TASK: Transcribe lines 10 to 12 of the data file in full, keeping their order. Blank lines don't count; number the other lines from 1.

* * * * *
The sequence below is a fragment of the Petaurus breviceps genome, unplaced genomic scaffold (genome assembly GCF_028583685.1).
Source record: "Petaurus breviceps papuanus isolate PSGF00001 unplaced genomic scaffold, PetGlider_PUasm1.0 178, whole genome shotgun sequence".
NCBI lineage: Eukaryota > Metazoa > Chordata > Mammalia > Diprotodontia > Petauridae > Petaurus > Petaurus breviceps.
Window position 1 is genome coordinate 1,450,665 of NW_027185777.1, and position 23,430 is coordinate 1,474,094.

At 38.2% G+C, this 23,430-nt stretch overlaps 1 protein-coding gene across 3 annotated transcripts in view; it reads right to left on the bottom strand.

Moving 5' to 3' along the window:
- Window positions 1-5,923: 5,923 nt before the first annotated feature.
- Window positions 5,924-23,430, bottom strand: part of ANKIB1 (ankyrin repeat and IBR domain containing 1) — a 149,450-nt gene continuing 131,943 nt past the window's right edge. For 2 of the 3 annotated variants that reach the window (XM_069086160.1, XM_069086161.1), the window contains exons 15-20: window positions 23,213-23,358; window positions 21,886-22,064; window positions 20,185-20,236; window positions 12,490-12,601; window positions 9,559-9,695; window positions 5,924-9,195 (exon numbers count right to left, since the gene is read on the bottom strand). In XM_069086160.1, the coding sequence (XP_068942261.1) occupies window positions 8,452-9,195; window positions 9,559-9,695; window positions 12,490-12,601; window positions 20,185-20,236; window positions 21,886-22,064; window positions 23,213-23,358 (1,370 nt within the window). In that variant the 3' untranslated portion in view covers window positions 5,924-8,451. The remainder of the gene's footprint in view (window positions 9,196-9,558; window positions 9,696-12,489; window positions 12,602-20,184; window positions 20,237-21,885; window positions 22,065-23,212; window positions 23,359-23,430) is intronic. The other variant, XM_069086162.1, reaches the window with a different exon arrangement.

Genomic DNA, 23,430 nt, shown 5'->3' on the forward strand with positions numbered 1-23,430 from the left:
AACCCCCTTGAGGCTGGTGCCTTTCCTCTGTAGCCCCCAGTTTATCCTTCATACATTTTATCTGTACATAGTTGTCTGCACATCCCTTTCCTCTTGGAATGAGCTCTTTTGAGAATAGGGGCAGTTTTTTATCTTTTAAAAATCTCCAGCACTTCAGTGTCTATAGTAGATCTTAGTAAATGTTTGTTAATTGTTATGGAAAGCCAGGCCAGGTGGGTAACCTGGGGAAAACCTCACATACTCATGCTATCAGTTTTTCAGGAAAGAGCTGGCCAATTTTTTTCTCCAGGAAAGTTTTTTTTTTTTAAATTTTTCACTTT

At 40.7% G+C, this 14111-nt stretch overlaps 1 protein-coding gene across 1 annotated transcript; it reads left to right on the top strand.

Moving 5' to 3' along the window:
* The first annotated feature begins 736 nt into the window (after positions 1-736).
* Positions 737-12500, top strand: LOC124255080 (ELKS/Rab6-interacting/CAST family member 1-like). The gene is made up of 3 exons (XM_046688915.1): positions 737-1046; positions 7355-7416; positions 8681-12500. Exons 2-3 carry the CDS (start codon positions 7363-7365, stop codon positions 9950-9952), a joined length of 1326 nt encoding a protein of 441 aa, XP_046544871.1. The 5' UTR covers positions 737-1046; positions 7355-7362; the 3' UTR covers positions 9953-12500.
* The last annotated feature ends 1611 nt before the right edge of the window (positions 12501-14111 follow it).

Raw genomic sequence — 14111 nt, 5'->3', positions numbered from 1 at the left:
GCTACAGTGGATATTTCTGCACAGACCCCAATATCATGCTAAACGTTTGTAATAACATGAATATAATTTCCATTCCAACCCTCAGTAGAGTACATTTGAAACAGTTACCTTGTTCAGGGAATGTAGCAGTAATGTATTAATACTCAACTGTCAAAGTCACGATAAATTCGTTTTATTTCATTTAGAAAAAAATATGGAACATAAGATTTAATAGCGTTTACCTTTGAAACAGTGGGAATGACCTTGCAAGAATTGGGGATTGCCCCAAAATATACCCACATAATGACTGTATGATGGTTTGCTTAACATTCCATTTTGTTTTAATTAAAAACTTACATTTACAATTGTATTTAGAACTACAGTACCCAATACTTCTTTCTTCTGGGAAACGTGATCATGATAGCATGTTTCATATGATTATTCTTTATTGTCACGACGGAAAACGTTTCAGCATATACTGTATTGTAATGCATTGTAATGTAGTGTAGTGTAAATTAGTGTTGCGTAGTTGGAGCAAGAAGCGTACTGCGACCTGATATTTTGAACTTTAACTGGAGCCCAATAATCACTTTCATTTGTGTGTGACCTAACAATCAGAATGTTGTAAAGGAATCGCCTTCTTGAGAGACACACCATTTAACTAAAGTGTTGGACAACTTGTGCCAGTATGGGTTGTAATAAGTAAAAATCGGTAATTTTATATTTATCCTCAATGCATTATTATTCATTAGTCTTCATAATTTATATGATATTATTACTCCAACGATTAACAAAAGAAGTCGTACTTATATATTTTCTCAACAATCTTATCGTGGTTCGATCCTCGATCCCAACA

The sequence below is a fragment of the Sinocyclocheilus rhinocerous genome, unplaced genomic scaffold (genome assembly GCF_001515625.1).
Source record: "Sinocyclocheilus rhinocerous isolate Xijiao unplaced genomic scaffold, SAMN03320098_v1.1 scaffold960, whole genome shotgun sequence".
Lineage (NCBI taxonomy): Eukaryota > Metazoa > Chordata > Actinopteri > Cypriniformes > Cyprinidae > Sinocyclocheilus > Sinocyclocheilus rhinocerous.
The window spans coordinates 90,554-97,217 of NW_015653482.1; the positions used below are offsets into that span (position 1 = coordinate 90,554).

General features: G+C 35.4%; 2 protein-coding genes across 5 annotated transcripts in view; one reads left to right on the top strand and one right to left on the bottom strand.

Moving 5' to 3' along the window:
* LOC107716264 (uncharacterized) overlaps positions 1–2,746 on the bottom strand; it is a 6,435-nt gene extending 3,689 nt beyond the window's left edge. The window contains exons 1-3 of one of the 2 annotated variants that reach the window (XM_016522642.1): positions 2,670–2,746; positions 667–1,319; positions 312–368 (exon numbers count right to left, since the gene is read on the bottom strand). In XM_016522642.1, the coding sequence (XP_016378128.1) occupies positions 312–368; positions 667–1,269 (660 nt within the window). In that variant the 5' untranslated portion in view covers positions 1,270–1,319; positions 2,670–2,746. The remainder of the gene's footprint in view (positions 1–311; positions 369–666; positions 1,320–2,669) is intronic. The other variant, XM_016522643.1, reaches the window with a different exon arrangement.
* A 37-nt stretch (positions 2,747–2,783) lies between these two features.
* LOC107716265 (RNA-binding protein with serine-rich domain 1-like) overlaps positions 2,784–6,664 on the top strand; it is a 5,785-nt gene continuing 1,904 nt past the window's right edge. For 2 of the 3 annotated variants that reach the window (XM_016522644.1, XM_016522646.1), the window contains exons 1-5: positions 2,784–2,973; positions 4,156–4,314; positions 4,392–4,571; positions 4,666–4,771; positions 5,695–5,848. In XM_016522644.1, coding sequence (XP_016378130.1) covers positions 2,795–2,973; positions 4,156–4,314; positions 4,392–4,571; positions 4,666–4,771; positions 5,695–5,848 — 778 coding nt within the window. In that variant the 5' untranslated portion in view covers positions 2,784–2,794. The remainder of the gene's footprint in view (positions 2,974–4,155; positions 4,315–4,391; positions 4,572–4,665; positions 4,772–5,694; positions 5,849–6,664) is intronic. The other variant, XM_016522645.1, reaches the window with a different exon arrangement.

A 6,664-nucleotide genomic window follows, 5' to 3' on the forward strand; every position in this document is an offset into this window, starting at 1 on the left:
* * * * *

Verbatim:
AACCCCCTTGAGGCTGGTGCCTTTCCTCTGTAGCCCCCAGTTTATCCTTCATACATTTTATCTGTACATAGTTGTCTGCACATCCCTTTCCTCTTGGAATGAGCTCTTTTGAGAATAGGGGCAGTTTTTTATCTTTTAAAAATCTCCAGCACTTCAGTGTCTATAGTAGATCTTAGTAAATGTTTGTTAATTGTTATGGAAAGCCAGGCCAGGTGGGTAACCTGGGGAAAACCTCACATACTCATGCTATCAGTTTTTCAGGAAAGAGCTGGCCAATTTTTTTCTCCAGGAAAGTTTTTTTTTTTTAAATTTTTCACTTT

At 40.7% G+C, this 14111-nt stretch overlaps 1 protein-coding gene across 1 annotated transcript; it reads left to right on the top strand.

Moving 5' to 3' along the window: